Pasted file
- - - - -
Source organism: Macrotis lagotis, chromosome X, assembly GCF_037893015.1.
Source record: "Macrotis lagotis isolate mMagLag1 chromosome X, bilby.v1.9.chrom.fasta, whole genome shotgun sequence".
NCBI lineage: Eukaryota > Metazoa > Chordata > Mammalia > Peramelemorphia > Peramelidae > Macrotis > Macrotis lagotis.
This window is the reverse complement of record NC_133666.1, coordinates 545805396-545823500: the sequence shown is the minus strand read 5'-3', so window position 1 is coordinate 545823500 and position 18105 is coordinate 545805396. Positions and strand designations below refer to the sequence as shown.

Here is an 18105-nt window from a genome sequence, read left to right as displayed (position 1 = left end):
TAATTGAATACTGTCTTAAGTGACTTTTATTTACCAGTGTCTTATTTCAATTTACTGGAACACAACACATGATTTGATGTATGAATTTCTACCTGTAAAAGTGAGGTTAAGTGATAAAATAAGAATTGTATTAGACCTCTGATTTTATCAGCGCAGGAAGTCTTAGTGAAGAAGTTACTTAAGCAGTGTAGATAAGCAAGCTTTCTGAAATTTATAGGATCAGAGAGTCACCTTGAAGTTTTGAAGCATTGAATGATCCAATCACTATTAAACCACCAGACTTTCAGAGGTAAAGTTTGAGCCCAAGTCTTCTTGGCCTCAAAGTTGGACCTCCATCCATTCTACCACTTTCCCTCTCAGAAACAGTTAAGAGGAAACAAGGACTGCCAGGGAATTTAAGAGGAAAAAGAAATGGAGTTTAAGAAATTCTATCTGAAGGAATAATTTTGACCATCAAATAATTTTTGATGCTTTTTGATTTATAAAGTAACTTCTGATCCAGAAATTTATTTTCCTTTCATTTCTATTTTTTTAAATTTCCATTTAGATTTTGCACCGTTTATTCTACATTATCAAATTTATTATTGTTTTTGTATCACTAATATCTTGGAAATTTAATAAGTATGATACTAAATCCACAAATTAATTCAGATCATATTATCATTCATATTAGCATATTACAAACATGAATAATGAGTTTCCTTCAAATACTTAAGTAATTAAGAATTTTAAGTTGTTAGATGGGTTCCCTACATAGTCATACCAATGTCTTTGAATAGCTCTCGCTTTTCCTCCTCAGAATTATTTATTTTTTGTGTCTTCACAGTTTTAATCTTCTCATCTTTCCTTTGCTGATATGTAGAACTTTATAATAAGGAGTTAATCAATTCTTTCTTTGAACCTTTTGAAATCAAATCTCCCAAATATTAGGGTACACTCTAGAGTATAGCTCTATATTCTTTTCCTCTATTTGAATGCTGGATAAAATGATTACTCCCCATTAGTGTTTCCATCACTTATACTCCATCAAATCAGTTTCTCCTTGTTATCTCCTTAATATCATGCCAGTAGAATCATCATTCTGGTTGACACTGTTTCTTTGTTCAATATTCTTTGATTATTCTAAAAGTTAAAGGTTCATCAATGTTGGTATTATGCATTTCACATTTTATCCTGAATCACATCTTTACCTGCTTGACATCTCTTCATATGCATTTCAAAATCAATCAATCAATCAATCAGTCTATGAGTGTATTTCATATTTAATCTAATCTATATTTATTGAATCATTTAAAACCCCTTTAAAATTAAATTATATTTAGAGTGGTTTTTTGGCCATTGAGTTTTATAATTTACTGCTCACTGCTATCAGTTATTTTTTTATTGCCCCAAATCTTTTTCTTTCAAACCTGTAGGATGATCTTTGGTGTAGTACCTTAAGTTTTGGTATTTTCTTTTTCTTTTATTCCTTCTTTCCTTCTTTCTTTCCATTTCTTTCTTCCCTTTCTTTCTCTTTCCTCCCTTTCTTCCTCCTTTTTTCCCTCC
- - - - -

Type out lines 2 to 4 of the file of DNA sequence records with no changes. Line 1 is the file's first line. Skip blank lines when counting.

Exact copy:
Source record: "Macrotis lagotis isolate mMagLag1 chromosome X, bilby.v1.9.chrom.fasta, whole genome shotgun sequence".
NCBI lineage: Eukaryota > Metazoa > Chordata > Mammalia > Peramelemorphia > Peramelidae > Macrotis > Macrotis lagotis.
This window is the reverse complement of record NC_133666.1, coordinates 545805396-545823500: the sequence shown is the minus strand read 5'-3', so window position 1 is coordinate 545823500 and position 18105 is coordinate 545805396. Positions and strand designations below refer to the sequence as shown.